Group Rides and the LAPD, Still Working It Out
While the relationship between the Los Angeles Police Department and large group bike rides, such as Critical Mass or CRANK Mob, have improved by leaps and bounds over the summer; reactions to last Saturday’s CRANK Mob ride, aka CRANKMAS III, shows there is still some work to do.
Readers may remember that after an ugly confrontation between the LAPD and Critical Mass riders in May, the police decided to escort Critical Mass instead of react to it. The result was a June Critical Mass that left ride organizers smiling and new relationships being formed. But that’s not the end of the story. As any complicated relationship between large groups, especially when there’s an imbalance of power, the relationship can get complicated. Last Saturday, the third anniversary party of the popular CRANK Mob ride, was dispersed by the LAPD after community complaints about noise and other disruptions. While police in riot gear were called to the scene, the event dispersed without any major confrontation.
But that hasn’t stopped some group riders from being outraged by the kind of interference that would have been a surprise just a year ago. A quick read through this comment thread on Midnight Ridazz shows how divided the community is about whether or not the LAPD should be on these rides or not. In addition to an argument between regular Ridazz, you can see a discussion of what biking LAPD Seargent David Krumer meant when he discusses some of the restraint being shown by officers on these rides. By the end of the thread, at least at the time of publication, Krumer writes:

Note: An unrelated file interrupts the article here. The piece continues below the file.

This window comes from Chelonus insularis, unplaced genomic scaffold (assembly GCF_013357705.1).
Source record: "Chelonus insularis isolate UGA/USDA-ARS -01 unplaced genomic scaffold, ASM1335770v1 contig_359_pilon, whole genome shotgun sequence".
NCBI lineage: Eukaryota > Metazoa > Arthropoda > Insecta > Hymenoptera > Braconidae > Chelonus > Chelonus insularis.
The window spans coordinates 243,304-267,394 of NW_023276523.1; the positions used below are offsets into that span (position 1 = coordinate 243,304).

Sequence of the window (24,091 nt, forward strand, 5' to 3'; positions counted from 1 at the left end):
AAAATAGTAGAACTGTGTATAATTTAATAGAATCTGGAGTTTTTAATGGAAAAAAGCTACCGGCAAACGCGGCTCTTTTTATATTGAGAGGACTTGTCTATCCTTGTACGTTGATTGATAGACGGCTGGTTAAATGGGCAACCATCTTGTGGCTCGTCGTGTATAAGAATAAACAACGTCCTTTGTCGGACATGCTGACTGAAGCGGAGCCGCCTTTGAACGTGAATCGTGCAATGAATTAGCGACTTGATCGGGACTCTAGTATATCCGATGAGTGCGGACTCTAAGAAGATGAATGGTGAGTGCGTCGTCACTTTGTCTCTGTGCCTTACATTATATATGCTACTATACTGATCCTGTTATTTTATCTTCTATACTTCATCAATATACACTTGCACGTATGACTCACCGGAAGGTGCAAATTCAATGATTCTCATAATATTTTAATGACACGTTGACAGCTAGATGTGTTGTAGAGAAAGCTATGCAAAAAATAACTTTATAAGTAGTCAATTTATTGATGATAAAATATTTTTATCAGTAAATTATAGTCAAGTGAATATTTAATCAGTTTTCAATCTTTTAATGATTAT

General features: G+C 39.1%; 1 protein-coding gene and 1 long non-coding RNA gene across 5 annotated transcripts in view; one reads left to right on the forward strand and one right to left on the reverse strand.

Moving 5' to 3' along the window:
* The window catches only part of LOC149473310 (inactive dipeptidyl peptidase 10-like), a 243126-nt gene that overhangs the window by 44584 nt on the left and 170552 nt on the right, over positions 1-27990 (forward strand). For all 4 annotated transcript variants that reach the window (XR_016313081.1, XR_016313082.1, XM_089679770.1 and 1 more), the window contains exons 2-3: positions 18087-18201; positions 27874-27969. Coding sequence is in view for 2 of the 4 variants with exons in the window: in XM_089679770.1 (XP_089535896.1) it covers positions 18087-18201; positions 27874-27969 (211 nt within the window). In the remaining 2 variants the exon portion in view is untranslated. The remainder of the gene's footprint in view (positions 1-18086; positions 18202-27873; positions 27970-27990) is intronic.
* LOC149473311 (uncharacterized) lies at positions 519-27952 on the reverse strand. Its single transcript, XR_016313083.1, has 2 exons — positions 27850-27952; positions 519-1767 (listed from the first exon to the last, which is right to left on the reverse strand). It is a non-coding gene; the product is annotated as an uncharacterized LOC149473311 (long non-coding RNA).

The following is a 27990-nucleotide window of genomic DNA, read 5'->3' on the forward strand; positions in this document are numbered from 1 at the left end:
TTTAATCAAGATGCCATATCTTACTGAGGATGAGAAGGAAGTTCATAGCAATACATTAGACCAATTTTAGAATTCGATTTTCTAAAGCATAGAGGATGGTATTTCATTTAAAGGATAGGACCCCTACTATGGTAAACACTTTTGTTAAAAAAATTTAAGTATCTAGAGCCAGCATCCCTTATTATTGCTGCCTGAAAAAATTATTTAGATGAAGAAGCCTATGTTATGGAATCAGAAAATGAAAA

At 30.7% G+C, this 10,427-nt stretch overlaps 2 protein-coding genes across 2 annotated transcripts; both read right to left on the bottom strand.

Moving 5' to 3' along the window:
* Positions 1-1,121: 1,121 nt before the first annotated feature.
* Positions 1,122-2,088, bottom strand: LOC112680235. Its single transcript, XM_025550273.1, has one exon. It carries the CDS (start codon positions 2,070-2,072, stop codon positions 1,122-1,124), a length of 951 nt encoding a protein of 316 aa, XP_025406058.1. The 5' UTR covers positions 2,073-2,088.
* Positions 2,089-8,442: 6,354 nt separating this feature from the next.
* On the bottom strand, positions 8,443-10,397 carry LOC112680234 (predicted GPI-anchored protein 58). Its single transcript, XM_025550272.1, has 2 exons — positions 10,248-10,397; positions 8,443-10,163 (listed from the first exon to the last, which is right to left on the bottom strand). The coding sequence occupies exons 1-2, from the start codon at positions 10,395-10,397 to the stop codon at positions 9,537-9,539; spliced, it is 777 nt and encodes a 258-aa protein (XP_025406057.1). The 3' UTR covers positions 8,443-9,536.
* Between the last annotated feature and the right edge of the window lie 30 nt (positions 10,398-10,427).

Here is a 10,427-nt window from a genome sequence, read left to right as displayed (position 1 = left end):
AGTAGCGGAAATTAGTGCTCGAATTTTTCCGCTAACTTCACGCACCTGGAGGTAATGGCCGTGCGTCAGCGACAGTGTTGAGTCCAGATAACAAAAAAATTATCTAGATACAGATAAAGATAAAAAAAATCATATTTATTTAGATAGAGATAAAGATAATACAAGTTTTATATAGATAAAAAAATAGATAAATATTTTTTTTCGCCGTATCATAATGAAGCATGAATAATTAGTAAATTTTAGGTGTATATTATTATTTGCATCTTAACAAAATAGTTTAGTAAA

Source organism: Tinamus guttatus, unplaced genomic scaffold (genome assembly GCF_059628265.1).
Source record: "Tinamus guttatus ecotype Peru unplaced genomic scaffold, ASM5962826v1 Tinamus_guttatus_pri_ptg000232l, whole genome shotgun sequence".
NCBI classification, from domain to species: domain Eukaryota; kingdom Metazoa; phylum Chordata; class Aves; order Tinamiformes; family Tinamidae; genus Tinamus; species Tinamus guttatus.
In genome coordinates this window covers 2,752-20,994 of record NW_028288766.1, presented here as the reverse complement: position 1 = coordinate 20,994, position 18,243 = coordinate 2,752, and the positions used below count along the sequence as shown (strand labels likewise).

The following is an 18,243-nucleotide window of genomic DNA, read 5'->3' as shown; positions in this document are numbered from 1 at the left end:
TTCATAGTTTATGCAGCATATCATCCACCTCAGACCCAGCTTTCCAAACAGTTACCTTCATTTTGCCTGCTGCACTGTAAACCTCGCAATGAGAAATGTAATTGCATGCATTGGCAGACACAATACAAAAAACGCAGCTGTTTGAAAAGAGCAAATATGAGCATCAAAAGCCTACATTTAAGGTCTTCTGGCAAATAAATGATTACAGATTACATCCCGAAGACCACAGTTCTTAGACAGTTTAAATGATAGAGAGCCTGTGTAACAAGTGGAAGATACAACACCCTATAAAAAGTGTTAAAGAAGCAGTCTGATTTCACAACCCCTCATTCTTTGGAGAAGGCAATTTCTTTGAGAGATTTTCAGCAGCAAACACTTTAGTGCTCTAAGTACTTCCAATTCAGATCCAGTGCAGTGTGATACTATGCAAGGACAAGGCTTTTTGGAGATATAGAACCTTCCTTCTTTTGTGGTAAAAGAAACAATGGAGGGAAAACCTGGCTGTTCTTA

I in no way implied that restraint referred to going in “guns blazing and batons swinging” or engaging in a use of force.
But that doesn’t mean that all cyclists view the relationship with the LAPD as a poisoned one. Before Friday’s Critical Mass, leaders from Bikeside, the Eastside Bike Club and other community leaders will be working with Critical Mass riders to “POLICE OURSELVES” and make the ride more about promoting cycling and claiming their rights to the street rather than being confrontational or law-breaking. A Facebook page encouraging riders to arrive early for training and an overview so that the rolling escort doesn’t have to step in and create conflict. For those that don’t have access to Facebook, the principles that will be preached on Friday can be found after the jump.
• talk to stranger, bystanders, bus riders, motorists – welcome people to join us next time
• help cars stuck in mass to exit to the right
• stop regularly if you’re in front (no matter how slowly you think you’re going, gaps are opening up behind you)
• stop at red lights when in front to allow the rest of the ride to “mass up” behind.
• keep going in dense packs through red lights to stick together and keep it safe for everyone.
• fill gaps; Critical Mass depends on bicycle density to displace cars.
• remember that pleasure and friendliness are more subversive than anger and blaming.
• race ahead to block cross traffic before the Mass has arrived
• ride into oncoming traffic on the wrong side of the road
• pick fights with motorists, even (especially) if they’re itching for one
• fail to turn and twist through the city to make the ride more interesting
• forget to smile and wave and talk to strangers!
• imagine that you are morally superior just cuz you’re on a bicycle (you’ll be in a car again soon enough)
• hesitate to tell other Massers what you think of their behavior, whether good or bad. Talk to each other!
• forget – we are all responsible to make Critical Mass what we want it to be.
If you’re of the same mind on these issues and wish to help spread the word to people new to Critical Mass, please meet at 630pm sharp at the start of the ride. We’ll hand out flyers and maybe even a ROUTE if we are able to organize one in time! PEACE, LOVE AND HARMONY!